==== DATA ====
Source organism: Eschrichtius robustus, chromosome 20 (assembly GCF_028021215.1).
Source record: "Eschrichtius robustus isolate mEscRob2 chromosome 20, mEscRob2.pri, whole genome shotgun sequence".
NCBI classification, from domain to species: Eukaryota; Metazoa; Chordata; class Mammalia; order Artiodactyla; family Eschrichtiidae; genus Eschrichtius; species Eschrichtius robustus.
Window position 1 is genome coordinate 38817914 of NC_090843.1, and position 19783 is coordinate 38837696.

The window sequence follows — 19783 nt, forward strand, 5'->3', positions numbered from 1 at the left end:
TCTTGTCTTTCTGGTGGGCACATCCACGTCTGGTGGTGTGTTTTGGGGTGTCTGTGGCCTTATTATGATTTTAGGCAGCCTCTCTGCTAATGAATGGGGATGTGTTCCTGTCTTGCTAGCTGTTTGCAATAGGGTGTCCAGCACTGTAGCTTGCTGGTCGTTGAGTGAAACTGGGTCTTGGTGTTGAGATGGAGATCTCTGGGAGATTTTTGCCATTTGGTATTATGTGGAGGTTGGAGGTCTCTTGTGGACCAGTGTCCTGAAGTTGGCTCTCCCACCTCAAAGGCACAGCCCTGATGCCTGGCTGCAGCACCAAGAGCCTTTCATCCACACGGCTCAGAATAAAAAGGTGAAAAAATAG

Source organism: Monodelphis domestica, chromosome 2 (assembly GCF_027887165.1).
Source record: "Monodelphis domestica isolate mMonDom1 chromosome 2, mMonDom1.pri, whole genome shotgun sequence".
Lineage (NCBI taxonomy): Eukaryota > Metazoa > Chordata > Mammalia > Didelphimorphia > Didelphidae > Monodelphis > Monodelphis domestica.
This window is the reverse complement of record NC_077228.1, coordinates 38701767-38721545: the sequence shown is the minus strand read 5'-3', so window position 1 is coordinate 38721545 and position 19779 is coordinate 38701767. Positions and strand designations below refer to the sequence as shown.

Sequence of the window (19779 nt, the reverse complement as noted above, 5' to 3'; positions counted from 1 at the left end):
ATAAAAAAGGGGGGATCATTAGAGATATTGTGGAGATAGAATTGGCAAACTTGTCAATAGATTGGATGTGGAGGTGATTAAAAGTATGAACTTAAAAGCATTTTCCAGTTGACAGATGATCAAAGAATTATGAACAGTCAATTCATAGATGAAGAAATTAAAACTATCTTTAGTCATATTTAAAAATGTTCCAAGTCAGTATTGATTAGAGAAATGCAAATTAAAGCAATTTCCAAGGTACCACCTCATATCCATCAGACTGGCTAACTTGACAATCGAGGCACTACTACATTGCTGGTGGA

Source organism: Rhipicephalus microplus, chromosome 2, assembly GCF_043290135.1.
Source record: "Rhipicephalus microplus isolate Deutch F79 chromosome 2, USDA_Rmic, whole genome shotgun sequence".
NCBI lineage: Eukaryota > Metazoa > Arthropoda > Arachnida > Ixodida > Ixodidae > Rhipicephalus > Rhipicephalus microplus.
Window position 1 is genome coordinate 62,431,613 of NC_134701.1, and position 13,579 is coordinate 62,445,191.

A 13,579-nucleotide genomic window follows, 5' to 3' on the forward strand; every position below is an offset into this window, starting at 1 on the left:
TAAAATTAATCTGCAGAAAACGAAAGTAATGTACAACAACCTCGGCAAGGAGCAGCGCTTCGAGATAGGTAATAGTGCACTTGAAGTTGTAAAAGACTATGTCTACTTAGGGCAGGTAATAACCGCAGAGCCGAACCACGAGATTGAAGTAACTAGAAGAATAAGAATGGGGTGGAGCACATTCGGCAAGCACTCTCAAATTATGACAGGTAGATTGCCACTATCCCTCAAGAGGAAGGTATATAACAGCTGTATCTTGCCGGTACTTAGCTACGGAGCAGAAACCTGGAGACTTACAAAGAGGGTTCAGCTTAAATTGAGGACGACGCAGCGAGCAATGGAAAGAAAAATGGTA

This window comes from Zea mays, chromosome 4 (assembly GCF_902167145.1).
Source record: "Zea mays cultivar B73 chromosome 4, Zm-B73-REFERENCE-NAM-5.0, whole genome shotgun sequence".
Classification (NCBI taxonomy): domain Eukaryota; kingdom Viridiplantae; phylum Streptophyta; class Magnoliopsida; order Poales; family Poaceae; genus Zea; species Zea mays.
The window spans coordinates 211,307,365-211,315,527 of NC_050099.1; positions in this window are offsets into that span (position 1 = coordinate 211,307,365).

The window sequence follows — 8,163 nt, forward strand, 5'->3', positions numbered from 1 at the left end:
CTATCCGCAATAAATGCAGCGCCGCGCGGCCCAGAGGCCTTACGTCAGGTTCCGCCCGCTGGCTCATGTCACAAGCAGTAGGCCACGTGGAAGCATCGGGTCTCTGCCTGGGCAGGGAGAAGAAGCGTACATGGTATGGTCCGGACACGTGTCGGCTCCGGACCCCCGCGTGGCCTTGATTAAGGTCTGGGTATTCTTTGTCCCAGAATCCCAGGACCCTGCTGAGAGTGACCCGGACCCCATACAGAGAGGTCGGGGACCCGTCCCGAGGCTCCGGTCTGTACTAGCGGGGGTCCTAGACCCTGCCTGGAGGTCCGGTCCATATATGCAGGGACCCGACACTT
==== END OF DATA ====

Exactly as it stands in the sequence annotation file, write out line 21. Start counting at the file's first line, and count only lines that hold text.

Classification (NCBI taxonomy): domain Eukaryota; kingdom Viridiplantae; phylum Streptophyta; class Magnoliopsida; order Poales; family Poaceae; genus Zea; species Zea mays.